Julien Alour Quintet ‘Cosmic Dance’ CD/DIG (Gaya Music Productions) 3/5

julien-alour-quintetHere is yet more evidence, alongside the likes of Ibrahim Maalouf, Florian Pellissier, Géraud Portal/Etienne Déconfin and Benjamin Faugloire, that whilst the current French jazz scene may not be littered with big name stars it runs deep with burgeoning talent.
“Cosmic Dance” is the second album from French trumpet/flugelhorn player, composer and bandleader Julien Alour and his Quintet. Their first, “W.I.L.L.I.W.A.W”, was released in 2014 and earned Alour recognition as the French breakthrough artist of that year by radio station TSF Jazz.
Born in Quimper, Brittany, Alour followed his older sister, Sophie to Paris to study music, firstly with the Belmondo brothers, Lionel and Stéphane, at the Institut for Artistic & Cultural Perception and then on to the Conservatoire National Supérieur de Music et Danse de Paris, from which he graduated in 2008. During this time Alour gained experience and craft playing with the likes of organist Rhoda Scott, pianist Eric Legnini, the aforementioned Belmondo brothers and drummer Tony Allen.
The Quintet, which has not changed in personnel since their first album, is led by Alour on trumpet and flugelhorn with François Théberge on tenor saxophone, Adrien Chicot on piano, Sylvain Romano on bass and Jean-Pierre Arnaud on drums. Aside from this group, the members also perform together on other projects and this shared understanding and inter-relationship is apparent in their playing.

Musically “Cosmic Dance” carries on where “W.I.L.L.I.W.A.W” left off. Their sound is energetic with a drive reminiscent of The Jazz Messengers or, more recently, Soil and Pimp Sessions or Quasimode. OK, maybe without the intensity and brashness of Soil and Pimp Sessions, but they do capture a lot of their dynamic fluidity. Supported by a tight rhythm section the main focus is on the dialogue between Alour and Théberge, whether in close harmony or juxtaposed as improvised solos. In the main Théberge’s role is that of the supportive partner, adding emphasis and depth to Alour’s narrative. Alour’s playing is not dissimilar in style to Tom Harrell, its rich in melody and texture, purposeful in tone without pressing too hard.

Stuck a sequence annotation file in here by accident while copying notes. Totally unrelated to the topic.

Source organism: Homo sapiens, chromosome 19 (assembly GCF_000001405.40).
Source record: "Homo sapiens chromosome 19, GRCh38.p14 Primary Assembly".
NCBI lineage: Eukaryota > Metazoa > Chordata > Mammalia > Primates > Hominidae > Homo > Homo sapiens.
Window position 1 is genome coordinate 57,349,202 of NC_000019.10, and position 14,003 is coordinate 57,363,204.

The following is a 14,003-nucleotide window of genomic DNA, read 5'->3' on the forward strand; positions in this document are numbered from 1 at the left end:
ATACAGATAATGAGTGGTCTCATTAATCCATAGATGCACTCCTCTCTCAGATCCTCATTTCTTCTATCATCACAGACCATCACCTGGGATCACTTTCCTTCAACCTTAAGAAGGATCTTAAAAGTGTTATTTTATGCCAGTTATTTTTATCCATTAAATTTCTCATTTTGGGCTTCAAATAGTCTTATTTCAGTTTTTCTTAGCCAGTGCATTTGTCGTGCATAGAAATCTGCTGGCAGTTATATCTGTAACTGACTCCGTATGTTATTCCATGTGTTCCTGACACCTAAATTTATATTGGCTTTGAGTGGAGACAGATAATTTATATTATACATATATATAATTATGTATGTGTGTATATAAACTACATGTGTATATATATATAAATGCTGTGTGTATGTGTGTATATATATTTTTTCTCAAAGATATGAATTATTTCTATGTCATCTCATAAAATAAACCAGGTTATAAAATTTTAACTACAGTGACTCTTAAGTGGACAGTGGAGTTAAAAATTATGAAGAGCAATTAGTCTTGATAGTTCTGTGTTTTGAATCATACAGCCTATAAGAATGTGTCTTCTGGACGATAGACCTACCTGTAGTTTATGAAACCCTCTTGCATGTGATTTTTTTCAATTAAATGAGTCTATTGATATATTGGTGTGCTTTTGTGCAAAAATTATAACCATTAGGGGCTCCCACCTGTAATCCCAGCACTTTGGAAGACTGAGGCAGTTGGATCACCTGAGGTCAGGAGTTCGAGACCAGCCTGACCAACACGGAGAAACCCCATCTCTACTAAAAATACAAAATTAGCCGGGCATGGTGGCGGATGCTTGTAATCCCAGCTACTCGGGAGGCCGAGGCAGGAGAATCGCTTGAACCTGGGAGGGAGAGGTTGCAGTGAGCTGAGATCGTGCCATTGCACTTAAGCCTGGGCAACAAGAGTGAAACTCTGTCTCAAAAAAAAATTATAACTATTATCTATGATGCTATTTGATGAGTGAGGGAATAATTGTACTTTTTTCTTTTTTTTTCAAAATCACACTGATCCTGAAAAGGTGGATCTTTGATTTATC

Overall I found “Cosmic Dance” to be entertaining without being spectacular. Favourites include tracks like “Super Lateef”, charged with hard bop vigour; a tour de force from Adrien Chicot, who not only drives the rhythm, adds colour in the fills and, if that were not enough, finds time to snap up a cameo solo, or “Black Hole in D”, which has some retro flair about it and really swings.

Although there are no ballads, slower tunes like “Solstice” and “Eternel” are a welcome contrast with gentle, seductive melodies. “Big Bang” is arranged around a bass line lifted from the smokiest, dingiest 1950’s jazz club, with some nice improvisation from Chicot. The album ends with the only cover, a pleasant version of Thelonius Monk’s “Think of One”.

On a final note I should highlight the label behind this album, the Gaya Music imprint, set up by saxophonist Samy Thiébault in 2009. In this relatively short space in time the label have released a number of notable albums (from the likes of Jeremy Hababou, Géraud Portal/Etienne Déconfin and Thiébault himself) and are definitely ones to watch.

Andy Hazell